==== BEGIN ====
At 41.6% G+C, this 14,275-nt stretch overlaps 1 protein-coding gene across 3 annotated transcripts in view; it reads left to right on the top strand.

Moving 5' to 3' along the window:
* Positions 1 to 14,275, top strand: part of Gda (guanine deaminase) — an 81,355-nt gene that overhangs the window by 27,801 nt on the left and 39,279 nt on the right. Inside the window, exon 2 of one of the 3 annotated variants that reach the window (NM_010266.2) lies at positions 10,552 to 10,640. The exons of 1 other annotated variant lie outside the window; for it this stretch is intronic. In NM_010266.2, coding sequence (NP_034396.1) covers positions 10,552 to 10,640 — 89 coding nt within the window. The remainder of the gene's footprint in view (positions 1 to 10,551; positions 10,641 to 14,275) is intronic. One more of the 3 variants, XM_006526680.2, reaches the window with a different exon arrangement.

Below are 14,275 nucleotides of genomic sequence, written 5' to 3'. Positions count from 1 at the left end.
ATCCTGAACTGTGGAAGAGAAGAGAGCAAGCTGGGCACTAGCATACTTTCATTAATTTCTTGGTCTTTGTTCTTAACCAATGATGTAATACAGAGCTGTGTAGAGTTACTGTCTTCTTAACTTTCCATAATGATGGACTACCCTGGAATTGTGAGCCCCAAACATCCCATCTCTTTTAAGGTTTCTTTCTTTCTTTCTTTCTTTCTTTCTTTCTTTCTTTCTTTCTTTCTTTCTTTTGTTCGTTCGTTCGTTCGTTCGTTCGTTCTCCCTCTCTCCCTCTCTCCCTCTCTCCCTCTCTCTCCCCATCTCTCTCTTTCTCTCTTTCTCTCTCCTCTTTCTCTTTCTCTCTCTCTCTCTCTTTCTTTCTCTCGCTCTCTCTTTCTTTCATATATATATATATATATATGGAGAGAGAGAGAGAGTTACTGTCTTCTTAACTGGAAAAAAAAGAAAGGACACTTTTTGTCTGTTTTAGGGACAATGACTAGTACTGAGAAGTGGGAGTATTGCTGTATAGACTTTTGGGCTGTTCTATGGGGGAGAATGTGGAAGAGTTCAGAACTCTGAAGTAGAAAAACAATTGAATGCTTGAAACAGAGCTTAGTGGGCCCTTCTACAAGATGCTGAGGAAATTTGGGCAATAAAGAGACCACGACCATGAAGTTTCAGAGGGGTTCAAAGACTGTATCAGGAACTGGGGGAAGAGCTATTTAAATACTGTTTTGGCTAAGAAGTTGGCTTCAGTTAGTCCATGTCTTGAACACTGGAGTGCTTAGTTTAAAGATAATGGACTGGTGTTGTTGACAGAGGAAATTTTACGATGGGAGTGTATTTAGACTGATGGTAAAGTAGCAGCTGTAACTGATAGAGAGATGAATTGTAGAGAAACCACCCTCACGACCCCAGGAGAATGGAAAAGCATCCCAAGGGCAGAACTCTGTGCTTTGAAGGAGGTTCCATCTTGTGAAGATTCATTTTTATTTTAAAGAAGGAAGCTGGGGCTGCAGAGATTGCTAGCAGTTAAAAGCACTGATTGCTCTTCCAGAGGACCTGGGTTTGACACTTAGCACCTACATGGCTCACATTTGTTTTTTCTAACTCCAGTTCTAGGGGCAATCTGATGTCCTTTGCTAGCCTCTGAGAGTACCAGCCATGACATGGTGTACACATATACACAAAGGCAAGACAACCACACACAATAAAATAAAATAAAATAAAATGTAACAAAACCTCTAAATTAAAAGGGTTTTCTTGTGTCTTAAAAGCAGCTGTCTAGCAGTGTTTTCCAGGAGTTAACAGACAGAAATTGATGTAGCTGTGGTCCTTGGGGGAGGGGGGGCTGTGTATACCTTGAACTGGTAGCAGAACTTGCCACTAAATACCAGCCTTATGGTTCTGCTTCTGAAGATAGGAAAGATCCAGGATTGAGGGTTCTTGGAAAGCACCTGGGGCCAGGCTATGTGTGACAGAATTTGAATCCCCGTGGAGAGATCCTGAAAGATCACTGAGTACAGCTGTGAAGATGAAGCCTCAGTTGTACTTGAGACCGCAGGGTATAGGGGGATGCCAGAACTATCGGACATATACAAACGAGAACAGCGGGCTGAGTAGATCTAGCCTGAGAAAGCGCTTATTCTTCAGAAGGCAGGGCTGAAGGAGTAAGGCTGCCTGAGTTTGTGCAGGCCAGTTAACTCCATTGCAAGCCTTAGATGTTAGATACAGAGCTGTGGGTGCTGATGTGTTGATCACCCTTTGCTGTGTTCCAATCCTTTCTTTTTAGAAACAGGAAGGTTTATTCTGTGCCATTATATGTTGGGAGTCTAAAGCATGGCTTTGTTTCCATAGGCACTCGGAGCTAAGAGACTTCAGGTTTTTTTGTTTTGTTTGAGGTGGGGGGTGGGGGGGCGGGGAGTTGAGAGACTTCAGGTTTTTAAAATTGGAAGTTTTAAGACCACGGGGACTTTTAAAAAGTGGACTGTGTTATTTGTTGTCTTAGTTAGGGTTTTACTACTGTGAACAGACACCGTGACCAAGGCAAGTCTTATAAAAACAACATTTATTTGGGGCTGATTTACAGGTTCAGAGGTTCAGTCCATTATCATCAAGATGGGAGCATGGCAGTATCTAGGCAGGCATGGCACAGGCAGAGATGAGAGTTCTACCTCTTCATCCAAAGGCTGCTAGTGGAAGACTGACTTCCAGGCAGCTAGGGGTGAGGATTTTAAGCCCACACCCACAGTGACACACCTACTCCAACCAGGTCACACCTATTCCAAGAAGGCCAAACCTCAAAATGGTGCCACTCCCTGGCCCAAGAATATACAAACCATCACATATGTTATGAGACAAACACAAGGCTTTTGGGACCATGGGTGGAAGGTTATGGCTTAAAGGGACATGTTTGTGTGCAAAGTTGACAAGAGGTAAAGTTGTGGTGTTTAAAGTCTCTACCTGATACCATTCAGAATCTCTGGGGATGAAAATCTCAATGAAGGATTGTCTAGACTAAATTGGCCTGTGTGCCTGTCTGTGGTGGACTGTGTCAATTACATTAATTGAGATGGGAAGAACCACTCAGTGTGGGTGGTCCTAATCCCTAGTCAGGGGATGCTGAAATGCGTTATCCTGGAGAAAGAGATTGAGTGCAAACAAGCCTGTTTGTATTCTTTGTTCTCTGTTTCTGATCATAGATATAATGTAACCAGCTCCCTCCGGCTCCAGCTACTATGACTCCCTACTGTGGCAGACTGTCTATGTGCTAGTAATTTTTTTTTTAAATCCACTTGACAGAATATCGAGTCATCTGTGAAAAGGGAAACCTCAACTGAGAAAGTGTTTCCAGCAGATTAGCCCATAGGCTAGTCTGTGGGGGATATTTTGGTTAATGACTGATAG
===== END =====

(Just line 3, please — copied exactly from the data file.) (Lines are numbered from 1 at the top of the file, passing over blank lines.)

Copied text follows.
* Positions 1 to 14,275, top strand: part of Gda (guanine deaminase) — an 81,355-nt gene that overhangs the window by 27,801 nt on the left and 39,279 nt on the right. Inside the window, exon 2 of one of the 3 annotated variants that reach the window (NM_010266.2) lies at positions 10,552 to 10,640. The exons of 1 other annotated variant lie outside the window; for it this stretch is intronic. In NM_010266.2, coding sequence (NP_034396.1) covers positions 10,552 to 10,640 — 89 coding nt within the window. The remainder of the gene's footprint in view (positions 1 to 10,551; positions 10,641 to 14,275) is intronic. One more of the 3 variants, XM_006526680.2, reaches the window with a different exon arrangement.